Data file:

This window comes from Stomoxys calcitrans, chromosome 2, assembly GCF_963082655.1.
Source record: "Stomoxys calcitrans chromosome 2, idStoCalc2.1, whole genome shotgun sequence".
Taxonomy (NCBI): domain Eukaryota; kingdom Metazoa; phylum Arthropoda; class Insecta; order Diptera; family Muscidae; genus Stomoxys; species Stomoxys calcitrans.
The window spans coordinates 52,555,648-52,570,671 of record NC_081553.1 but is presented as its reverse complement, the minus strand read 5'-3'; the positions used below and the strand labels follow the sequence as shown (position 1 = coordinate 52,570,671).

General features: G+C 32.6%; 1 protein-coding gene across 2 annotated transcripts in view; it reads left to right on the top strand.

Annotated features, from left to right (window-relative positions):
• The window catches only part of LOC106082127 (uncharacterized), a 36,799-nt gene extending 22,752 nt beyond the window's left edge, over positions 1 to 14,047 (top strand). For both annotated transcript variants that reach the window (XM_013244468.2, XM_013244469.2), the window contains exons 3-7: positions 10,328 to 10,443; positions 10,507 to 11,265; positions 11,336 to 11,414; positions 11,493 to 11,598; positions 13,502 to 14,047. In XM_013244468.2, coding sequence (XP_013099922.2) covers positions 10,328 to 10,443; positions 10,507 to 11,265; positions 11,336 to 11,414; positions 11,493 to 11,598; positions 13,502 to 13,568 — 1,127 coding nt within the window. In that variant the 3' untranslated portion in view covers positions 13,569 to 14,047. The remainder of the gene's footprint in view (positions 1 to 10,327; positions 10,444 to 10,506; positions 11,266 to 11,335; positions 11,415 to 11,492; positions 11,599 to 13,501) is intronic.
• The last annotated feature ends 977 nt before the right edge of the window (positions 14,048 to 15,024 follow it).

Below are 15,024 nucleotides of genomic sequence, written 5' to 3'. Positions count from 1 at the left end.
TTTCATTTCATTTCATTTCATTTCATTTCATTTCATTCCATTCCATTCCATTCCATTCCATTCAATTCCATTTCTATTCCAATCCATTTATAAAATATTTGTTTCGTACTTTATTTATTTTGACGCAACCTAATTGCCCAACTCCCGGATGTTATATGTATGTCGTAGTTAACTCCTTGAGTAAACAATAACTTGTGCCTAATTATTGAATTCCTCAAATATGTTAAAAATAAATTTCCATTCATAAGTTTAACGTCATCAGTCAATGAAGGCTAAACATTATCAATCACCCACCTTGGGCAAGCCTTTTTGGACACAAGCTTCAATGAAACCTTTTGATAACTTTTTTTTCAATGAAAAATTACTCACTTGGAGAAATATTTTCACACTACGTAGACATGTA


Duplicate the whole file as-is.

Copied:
This window comes from Stomoxys calcitrans, chromosome 2, assembly GCF_963082655.1.
Source record: "Stomoxys calcitrans chromosome 2, idStoCalc2.1, whole genome shotgun sequence".
Taxonomy (NCBI): domain Eukaryota; kingdom Metazoa; phylum Arthropoda; class Insecta; order Diptera; family Muscidae; genus Stomoxys; species Stomoxys calcitrans.
The window spans coordinates 52,555,648-52,570,671 of record NC_081553.1 but is presented as its reverse complement, the minus strand read 5'-3'; the positions used below and the strand labels follow the sequence as shown (position 1 = coordinate 52,570,671).

General features: G+C 32.6%; 1 protein-coding gene across 2 annotated transcripts in view; it reads left to right on the top strand.

Annotated features, from left to right (window-relative positions):
• The window catches only part of LOC106082127 (uncharacterized), a 36,799-nt gene extending 22,752 nt beyond the window's left edge, over positions 1 to 14,047 (top strand). For both annotated transcript variants that reach the window (XM_013244468.2, XM_013244469.2), the window contains exons 3-7: positions 10,328 to 10,443; positions 10,507 to 11,265; positions 11,336 to 11,414; positions 11,493 to 11,598; positions 13,502 to 14,047. In XM_013244468.2, coding sequence (XP_013099922.2) covers positions 10,328 to 10,443; positions 10,507 to 11,265; positions 11,336 to 11,414; positions 11,493 to 11,598; positions 13,502 to 13,568 — 1,127 coding nt within the window. In that variant the 3' untranslated portion in view covers positions 13,569 to 14,047. The remainder of the gene's footprint in view (positions 1 to 10,327; positions 10,444 to 10,506; positions 11,266 to 11,335; positions 11,415 to 11,492; positions 11,599 to 13,501) is intronic.
• The last annotated feature ends 977 nt before the right edge of the window (positions 14,048 to 15,024 follow it).

Below are 15,024 nucleotides of genomic sequence, written 5' to 3'. Positions count from 1 at the left end.
TTTCATTTCATTTCATTTCATTTCATTTCATTTCATTCCATTCCATTCCATTCCATTCCATTCAATTCCATTTCTATTCCAATCCATTTATAAAATATTTGTTTCGTACTTTATTTATTTTGACGCAACCTAATTGCCCAACTCCCGGATGTTATATGTATGTCGTAGTTAACTCCTTGAGTAAACAATAACTTGTGCCTAATTATTGAATTCCTCAAATATGTTAAAAATAAATTTCCATTCATAAGTTTAACGTCATCAGTCAATGAAGGCTAAACATTATCAATCACCCACCTTGGGCAAGCCTTTTTGGACACAAGCTTCAATGAAACCTTTTGATAACTTTTTTTTCAATGAAAAATTACTCACTTGGAGAAATATTTTCACACTACGTAGACATGTA